“I love the freedom in my life; the freedom to engage in hobbies, to develop myself. I went to China in 2011 for one year to learn the language. And after my work life ends, I plan to travel. That’s all I want in retirement,” said 46 year-old Kim Na-young, a 15-year veteran of the single life and divorcee living in Seoul.
“I see no particular reason to get married again.”
The rising divorce rate among even elderly couples, who have lived through times when divorce was an enormous social taboo in Korea, has also been a factor in the increase of singletons. In 1991, 978 senior couples divorced after having shared a home for more than two decades. By 2012, the figure had increased six-fold to 6,062.
But it’s not all about not getting married or getting a happy (or unhappy) divorce. Being a singleton means a lot more.
Leaving the bathroom door open while taking a shower, cooking in the kitchen naked, and taking the liberty to make the living room another bedroom are luxuries only some can enjoy.
“I think the most enjoyable part of living alone is that I don’t have to worry about the things other people in the home might say. I can leave the bathroom door open and I can sleep with only my underwear on,” said Han Se-sik, a 23 year-old college student living alone in Seoul.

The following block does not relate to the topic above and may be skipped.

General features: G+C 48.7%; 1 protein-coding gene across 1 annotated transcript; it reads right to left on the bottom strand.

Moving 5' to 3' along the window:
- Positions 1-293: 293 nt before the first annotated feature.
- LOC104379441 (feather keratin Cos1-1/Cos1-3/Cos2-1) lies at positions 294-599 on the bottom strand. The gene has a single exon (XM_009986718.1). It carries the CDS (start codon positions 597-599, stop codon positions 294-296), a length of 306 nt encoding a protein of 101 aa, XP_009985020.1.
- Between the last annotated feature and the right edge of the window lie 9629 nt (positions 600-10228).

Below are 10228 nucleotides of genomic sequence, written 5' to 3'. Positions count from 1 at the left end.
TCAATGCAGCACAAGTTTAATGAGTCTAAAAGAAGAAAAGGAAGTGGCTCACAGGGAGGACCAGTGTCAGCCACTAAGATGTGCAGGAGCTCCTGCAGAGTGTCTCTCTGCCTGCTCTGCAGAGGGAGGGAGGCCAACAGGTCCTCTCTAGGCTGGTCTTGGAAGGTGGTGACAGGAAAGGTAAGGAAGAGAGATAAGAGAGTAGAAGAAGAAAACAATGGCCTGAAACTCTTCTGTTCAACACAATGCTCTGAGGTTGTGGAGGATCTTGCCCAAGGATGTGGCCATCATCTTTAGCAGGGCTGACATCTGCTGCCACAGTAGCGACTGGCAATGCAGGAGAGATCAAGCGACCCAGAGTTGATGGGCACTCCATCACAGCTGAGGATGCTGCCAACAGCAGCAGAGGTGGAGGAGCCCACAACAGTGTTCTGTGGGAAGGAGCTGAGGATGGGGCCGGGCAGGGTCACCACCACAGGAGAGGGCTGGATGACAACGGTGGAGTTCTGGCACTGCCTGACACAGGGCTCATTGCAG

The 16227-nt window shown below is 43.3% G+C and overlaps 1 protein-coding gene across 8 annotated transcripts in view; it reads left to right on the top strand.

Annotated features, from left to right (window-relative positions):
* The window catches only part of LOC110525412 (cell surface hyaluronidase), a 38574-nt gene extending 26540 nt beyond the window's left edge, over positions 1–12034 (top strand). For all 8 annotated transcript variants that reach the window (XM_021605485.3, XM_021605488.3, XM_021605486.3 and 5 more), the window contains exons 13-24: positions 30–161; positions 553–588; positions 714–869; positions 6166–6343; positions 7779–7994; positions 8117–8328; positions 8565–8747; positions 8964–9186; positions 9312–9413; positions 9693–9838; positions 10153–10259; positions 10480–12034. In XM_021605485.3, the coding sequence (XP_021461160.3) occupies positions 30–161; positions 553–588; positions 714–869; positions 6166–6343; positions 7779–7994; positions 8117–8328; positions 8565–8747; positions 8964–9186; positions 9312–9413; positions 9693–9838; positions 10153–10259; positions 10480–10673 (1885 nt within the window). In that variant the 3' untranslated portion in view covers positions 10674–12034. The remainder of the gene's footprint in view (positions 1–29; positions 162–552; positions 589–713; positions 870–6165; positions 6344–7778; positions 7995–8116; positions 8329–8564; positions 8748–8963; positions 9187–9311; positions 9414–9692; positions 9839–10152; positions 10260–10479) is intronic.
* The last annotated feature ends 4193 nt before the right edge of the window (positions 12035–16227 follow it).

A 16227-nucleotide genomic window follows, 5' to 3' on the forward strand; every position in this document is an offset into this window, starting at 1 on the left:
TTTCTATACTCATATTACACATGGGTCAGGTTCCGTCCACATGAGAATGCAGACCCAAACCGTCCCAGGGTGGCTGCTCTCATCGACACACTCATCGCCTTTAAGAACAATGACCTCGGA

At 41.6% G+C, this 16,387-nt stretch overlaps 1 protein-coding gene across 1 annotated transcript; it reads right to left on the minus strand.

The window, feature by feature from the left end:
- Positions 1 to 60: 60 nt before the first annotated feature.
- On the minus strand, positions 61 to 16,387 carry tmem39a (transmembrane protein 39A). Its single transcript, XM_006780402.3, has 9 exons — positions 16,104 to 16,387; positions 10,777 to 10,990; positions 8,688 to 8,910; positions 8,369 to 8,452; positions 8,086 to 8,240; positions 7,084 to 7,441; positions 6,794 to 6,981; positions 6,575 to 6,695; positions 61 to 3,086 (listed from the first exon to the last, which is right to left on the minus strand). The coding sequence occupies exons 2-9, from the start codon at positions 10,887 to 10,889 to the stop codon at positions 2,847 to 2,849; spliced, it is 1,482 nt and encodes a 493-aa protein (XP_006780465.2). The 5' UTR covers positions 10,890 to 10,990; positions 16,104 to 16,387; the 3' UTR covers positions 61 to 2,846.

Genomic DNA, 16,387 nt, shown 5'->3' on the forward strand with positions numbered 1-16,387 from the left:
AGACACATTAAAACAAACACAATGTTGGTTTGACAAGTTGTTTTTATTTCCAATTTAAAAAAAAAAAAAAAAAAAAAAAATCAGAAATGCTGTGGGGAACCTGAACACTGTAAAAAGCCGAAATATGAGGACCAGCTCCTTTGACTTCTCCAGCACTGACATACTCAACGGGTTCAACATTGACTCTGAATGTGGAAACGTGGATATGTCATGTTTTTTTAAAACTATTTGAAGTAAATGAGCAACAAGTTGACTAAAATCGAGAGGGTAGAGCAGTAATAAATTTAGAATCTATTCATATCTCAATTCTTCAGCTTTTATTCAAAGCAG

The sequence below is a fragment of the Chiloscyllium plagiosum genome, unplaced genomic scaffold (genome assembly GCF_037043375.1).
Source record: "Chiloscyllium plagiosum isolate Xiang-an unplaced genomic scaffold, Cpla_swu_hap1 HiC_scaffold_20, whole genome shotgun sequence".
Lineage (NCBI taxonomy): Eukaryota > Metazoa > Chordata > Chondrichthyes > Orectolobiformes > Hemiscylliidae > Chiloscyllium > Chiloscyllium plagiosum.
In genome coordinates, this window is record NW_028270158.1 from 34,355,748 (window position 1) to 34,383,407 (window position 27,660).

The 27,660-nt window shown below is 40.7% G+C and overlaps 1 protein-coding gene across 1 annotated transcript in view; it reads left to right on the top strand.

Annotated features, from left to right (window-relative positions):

David Song, a 34 year-old writer, told The Korea Herald his love for go-it-alone activities such as reading convinced him that going solo was the right thing to do.
“I’ve always been a ‘self-person’ so to speak, and perhaps that’s why I’ve never been that lonely living alone.”
Owning an exclusive living space, however, is not pure glamour, as may have been the case in Ancient Rome. Better healthcare means longer lives in the 21st century, which in turn implies that more spouses are sending off their lifelong partners to the next world and living alone for ten or twenty extra years.
In the most recent national census conducted in 2010, over 1.06 million senior citizens (or over 23 percent of all one-person households) over the age of 65 lived alone. By 2035, Statistics Korea estimates that 1.5 million men and women over 70 will be living in solitude.
Unlike many of their younger counterparts, though, aging singletons must cope with financial, healthcare, and psychological issues. Because close to 40 percent of current senior singletons never attended school while another 37.5 percent only attended elementary school, they face great difficulty finding jobs that will finance their daily lives. Not to mention the loneliness senior citizens can face as they live out their remaining days.